First, not once is it said that the company is not giving Apte maternity leave or that it’s going against India’s Maternity Benefits Act (1961), according to which companies have to give employees 12 weeks’ paid maternity paid leave. Should women get longer maternity leave? Of course. And the government has said that it plans to increase leave to 24 weeks (around six months). But till such time, Apte’s character is getting her due.

She’s upset that someone else has been assigned her accounts. Think of it from the company’s point of view, which even she as the senior lead on the account should be. Is it practical to have someone take on her accounts while she’s away on leave? I’d say yes. No client is going to sign on a company if they’re told there’ll be no one leading their account for the first three months of them coming on board.

Apte also wants her promotion before she goes on leave. Replace her with a man who is taking paid medical leave for three months, which is in itself an impossible situation. Few companies would give anyone a promotion right before they go on paid leave. You can demand they do so, but there’s no reason why they should.

What was the most disturbing was the last scene, where Apte after expressing dismay for being treated unfairly reveals to her boss that she has secretly been building her own business while drawing a salary from her day job. What if during the conversation in the car Patel had said that she’d seen the light and Apte indeed deserved a promotion before she went on maternity leave? What then? Would Apte shut her new office and business? I’m not even getting into the fact that Apte’s massive office in a lush part of Mumbai leaves me wondering why she even needs to work for anyone else.

I understand that Anouk wants to show that women can take their careers into their own hands. But how this is shown is extremely dodgy.

One, it’s not the wisest move to tell women to chuck their maternity leave—which they’ll have to do if they quit before they start maternity leave. How do they know they’ll have a non-problematic pregnancy or their newborn child won’t require extra care? To show this as a good move is beyond impractical.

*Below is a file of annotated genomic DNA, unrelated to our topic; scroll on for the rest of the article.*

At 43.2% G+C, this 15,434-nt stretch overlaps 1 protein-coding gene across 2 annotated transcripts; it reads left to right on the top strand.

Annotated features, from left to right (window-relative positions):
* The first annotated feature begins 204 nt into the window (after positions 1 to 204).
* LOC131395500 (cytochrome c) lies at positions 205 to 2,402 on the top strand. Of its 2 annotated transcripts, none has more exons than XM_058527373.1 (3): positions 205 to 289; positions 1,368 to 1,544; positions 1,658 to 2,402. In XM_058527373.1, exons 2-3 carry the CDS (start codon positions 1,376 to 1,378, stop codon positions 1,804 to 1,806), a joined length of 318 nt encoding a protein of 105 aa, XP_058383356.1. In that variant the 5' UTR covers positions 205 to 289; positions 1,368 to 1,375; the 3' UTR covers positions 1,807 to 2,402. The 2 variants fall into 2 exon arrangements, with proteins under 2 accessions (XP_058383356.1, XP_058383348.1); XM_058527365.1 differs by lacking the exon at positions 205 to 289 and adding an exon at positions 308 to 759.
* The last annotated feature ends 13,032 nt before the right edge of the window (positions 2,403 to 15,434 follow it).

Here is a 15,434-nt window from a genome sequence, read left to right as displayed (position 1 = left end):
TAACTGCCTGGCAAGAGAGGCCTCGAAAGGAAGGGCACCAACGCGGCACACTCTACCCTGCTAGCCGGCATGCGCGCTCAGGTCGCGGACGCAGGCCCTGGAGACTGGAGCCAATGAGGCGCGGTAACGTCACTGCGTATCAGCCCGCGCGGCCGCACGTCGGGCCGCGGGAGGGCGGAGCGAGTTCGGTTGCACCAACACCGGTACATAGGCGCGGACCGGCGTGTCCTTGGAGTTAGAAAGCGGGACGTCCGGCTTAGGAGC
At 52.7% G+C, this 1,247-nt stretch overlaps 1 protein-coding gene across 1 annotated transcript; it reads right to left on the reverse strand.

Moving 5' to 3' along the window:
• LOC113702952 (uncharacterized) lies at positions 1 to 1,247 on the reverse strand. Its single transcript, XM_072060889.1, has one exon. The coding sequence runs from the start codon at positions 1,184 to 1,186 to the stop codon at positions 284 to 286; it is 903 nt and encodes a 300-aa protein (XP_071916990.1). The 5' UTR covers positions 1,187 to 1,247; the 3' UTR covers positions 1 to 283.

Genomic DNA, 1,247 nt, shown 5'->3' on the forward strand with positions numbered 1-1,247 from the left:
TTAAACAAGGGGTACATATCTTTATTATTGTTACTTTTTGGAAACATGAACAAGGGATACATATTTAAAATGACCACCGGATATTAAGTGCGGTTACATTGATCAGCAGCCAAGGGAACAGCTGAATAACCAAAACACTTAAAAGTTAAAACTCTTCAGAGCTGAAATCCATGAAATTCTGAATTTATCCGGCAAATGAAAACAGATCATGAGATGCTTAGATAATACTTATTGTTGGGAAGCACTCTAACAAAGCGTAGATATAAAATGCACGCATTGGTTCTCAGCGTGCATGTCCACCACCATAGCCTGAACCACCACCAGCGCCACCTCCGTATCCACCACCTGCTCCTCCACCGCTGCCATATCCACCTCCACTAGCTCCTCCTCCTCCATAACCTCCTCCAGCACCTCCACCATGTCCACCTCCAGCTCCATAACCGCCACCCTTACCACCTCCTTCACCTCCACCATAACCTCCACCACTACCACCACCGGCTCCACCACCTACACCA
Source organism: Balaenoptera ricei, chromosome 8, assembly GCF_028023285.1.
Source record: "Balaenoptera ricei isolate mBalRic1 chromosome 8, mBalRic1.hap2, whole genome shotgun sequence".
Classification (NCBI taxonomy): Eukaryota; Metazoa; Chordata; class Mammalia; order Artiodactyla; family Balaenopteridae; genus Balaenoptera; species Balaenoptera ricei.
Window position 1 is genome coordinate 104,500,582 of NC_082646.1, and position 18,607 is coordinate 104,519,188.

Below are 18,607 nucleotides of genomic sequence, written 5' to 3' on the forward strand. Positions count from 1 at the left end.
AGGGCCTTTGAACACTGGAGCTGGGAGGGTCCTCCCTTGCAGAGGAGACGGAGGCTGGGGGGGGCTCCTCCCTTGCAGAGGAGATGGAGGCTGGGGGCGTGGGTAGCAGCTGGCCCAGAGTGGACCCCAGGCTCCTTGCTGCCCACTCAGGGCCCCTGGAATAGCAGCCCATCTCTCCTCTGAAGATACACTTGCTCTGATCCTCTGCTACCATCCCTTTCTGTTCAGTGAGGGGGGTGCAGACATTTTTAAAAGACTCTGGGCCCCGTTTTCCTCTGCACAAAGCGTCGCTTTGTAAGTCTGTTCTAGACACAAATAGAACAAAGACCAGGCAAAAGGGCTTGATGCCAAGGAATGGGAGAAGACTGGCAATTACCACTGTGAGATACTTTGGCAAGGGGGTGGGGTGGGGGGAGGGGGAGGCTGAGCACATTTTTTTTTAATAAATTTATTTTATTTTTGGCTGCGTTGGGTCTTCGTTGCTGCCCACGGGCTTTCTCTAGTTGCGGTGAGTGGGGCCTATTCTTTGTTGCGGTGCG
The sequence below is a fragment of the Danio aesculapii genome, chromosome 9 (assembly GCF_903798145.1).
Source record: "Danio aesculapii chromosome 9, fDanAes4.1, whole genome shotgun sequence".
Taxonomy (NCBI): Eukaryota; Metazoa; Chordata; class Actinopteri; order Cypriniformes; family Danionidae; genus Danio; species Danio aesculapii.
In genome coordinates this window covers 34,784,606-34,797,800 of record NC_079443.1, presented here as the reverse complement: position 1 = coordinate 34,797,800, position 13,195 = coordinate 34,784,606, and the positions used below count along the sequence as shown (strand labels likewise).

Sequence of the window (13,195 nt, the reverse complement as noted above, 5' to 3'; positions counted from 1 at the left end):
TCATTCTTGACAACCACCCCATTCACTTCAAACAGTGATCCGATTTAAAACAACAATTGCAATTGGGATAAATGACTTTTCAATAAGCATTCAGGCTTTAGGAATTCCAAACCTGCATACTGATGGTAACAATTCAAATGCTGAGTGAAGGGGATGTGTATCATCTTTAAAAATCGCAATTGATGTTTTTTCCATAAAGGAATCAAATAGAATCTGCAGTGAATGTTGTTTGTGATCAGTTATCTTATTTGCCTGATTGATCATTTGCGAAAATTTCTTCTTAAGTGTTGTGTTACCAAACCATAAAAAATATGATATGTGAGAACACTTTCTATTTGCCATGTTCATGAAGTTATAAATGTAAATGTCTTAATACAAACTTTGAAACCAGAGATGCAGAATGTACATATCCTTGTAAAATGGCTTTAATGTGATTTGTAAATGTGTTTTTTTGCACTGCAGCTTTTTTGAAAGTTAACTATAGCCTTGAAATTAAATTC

Two, of course starting your own enterprise is a good option. But how many people can afford to do so and is it really wise to do this while you’ll be looking after a newborn? Sounds like madness to me. Also, it’s highly unprofessional to be building your own company surreptitiously while working somewhere else. Not the makings of a great employee or a business leader. Professionally, I would trust Apte’s character as far as I could throw her—if even that.

Three, while standing up for women’s rights, the ad reinforces an oft-repeated belief—that a woman is a woman’s worst enemy. Patel is the anti-feminist over here. A portrayal which is a little counter-productive for a brand hoping to change the way women are perceived.

My fourth point of contention isn’t about dodgy logic, but about how pregnant women are never shown as even slightly overweight or uncomfortable in their shape-changing bodies. Apte is so stunning and well-turned out that you can understand why Patel complimented her attire. The day I see a pregnant woman shown with dark circles or water-retention, I’ll say we have an evolved brand.

Yes, Anouk’s heart is in the right place. But what is the final message you get from the film? That if you’re pregnant, it’s okay to stab your current employer in the back, not negotiate better terms for yourself and throw yourself from a simmering fire pan into a raging fire by saying bye-bye to maternity leave and hello to setting up a new venture. It’s always good to address women’s issues, but when you don a feminist hat, you should at least try to do so sensibly.

My advice—don’t change your career based on Apte’s character, you could change your wardrobe though and pick up that jacket.